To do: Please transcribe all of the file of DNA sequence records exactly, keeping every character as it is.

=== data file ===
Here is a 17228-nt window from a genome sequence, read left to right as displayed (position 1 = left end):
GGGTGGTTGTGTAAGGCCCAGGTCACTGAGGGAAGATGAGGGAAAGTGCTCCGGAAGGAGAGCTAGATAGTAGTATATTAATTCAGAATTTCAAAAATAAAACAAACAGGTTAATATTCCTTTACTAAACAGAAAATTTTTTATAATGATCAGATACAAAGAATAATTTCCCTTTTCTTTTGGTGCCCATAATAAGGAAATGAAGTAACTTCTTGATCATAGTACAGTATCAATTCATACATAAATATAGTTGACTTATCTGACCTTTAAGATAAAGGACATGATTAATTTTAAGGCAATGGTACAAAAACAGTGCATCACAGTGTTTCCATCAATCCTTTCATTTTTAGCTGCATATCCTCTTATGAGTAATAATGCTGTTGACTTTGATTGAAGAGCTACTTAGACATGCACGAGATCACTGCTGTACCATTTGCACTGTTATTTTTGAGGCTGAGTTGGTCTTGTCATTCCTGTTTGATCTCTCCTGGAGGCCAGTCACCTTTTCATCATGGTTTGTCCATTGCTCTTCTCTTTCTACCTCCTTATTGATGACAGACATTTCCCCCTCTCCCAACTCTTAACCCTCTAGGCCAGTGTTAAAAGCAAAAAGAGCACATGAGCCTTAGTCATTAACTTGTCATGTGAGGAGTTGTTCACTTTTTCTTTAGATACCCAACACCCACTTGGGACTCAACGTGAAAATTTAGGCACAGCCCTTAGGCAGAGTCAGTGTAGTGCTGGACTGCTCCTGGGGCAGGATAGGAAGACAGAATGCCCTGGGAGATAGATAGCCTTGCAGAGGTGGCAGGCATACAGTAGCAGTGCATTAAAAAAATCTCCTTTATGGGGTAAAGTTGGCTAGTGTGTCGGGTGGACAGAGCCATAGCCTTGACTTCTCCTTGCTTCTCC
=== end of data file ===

Here is a 17228-nt window from a genome sequence, read left to right as displayed (position 1 = left end):
GGGTGGTTGTGTAAGGCCCAGGTCACTGAGGGAAGATGAGGGAAAGTGCTCCGGAAGGAGAGCTAGATAGTAGTATATTAATTCAGAATTTCAAAAATAAAACAAACAGGTTAATATTCCTTTACTAAACAGAAAATTTTTTATAATGATCAGATACAAAGAATAATTTCCCTTTTCTTTTGGTGCCCATAATAAGGAAATGAAGTAACTTCTTGATCATAGTACAGTATCAATTCATACATAAATATAGTTGACTTATCTGACCTTTAAGATAAAGGACATGATTAATTTTAAGGCAATGGTACAAAAACAGTGCATCACAGTGTTTCCATCAATCCTTTCATTTTTAGCTGCATATCCTCTTATGAGTAATAATGCTGTTGACTTTGATTGAAGAGCTACTTAGACATGCACGAGATCACTGCTGTACCATTTGCACTGTTATTTTTGAGGCTGAGTTGGTCTTGTCATTCCTGTTTGATCTCTCCTGGAGGCCAGTCACCTTTTCATCATGGTTTGTCCATTGCTCTTCTCTTTCTACCTCCTTATTGATGACAGACATTTCCCCCTCTCCCAACTCTTAACCCTCTAGGCCAGTGTTAAAAGCAAAAAGAGCACATGAGCCTTAGTCATTAACTTGTCATGTGAGGAGTTGTTCACTTTTTCTTTAGATACCCAACACCCACTTGGGACTCAACGTGAAAATTTAGGCACAGCCCTTAGGCAGAGTCAGTGTAGTGCTGGACTGCTCCTGGGGCAGGATAGGAAGACAGAATGCCCTGGGAGATAGATAGCCTTGCAGAGGTGGCAGGCATACAGTAGCAGTGCATTAAAAAAATCTCCTTTATGGGGTAAAGTTGGCTAGTGTGTCGGGTGGACAGAGCCATAGCCTTGACTTCTCCTTGCTTCTCC